• Daily living skills: toileting, dressing, fine motor skills, personal self-care, domestic skills.
  • Problem behaviors: self-injury, noncompliance, aggressive behaviors, self-stimulatory behavior, property destruction.

A. Early intervention ABA therapy at Opya is completely individualized. There is no one-size-fits-all treatment plan because each child is different and unique. Each treatment plan is written to meet the needs of the child. A board-certified behavior analyst (BCBA) will design and oversee the plan to address the child’s skill needs, deficits, interests, as well as family preferences. These are all used to determine treatment goals in different skill areas. We use multiple assessment tools to ensure that programming is progressing. Goals are adjusted as the child progresses, and the BCBA will meet regularly with the family for parent/caregiver training.

A. Our dedicated intake team can help you navigate the terms of your insurance policy. Your plan type determines which benefits may be available to you. The State of California has a specific autism mandate, which requires certain insurers to provide coverage for autism spectrum disorder. The mandates require all health care service plans that provide hospital, medical, or surgical coverage to provide coverage for behavioral health treatment for pervasive developmental disorder or autism. Treatments include professional services and treatment, including applied behavior analysis and evidence-based behavior intervention programs, which include speech-language pathology and audiology.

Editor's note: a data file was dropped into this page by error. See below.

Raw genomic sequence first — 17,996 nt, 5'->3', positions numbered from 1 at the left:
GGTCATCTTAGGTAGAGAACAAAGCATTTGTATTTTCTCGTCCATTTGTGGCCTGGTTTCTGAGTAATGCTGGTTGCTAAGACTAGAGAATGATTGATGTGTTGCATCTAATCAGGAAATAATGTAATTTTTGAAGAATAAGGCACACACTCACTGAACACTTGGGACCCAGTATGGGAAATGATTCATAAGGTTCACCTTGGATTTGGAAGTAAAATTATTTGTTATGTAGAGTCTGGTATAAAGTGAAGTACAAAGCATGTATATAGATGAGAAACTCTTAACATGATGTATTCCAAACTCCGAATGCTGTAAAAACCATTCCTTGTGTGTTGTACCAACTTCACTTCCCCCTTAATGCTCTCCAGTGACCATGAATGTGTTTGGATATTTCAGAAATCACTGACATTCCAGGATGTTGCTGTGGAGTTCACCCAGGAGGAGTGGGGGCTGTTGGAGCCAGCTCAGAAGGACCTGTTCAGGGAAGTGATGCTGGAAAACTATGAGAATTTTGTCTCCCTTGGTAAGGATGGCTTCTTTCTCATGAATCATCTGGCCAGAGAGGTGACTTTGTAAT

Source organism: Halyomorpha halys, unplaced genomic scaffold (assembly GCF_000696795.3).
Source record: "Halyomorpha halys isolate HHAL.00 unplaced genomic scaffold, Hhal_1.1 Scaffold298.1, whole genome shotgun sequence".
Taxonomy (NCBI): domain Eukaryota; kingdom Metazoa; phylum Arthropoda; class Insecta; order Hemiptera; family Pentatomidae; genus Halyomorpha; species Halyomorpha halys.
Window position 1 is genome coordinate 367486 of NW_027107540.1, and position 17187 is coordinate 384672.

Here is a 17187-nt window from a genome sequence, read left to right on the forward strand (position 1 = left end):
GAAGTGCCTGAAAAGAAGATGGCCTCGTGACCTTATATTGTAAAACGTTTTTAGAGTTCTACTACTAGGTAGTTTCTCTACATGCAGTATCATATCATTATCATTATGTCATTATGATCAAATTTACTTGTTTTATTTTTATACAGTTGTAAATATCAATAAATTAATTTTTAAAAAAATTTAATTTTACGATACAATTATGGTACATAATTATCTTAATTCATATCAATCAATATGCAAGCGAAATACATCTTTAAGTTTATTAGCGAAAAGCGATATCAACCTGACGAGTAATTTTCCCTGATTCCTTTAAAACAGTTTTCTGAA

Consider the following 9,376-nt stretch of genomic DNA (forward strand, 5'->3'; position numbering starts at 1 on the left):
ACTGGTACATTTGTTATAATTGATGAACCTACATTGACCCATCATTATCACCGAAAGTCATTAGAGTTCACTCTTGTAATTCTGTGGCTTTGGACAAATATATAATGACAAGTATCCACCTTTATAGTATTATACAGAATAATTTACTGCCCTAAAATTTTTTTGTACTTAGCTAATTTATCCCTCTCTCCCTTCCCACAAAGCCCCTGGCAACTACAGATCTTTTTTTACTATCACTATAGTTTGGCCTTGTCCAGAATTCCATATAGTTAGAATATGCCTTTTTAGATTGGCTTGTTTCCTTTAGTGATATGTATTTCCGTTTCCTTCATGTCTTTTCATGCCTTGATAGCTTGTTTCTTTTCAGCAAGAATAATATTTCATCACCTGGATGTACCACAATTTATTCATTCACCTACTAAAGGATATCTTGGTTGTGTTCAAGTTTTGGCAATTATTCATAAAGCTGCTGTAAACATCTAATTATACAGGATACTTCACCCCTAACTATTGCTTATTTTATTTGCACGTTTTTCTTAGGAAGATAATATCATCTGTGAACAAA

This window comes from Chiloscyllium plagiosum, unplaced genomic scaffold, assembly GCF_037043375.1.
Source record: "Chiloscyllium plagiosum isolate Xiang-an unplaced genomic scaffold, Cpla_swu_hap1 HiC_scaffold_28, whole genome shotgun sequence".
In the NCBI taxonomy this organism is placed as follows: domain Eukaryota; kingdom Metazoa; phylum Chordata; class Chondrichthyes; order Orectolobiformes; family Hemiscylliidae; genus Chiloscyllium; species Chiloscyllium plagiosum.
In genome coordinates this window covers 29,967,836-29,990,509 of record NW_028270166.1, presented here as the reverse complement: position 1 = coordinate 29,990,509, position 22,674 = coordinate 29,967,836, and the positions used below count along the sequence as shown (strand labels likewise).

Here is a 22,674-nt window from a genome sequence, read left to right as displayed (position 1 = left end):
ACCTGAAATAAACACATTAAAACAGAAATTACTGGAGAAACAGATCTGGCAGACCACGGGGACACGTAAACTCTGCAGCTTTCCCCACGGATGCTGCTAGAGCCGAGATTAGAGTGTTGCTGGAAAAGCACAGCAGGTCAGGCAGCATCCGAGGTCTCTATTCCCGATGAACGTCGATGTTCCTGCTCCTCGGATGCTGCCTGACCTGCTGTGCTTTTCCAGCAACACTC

A. It is never too late for someone to benefit from applied behavioral analysis (ABA)! In addition to providing one-on-one therapy to help your child reach their greatest potential, Opya can offers parent training to equip you to handle challenging behaviors, promote your child’s language and social growth, and optimize your connections with your child.

A. We offer and require parent/caregiver training. We train and support you in techniques and programs to use at home, and we can help address issues occurring outside of therapy sessions. As a parent/caregiver, you are a critical participant in your child’s autism treatment.

A: All individuals receiving treatment have the right to access treatment in their primary language. When possible, Opya will assign a clinical team that can communicate with the client and family in their primary language. Please let us know your preferred language for oral and written communication. Translation services are provided through your healthcare plan in any language, and when requested, Opya will work with your payor to provide interpreter/translation services.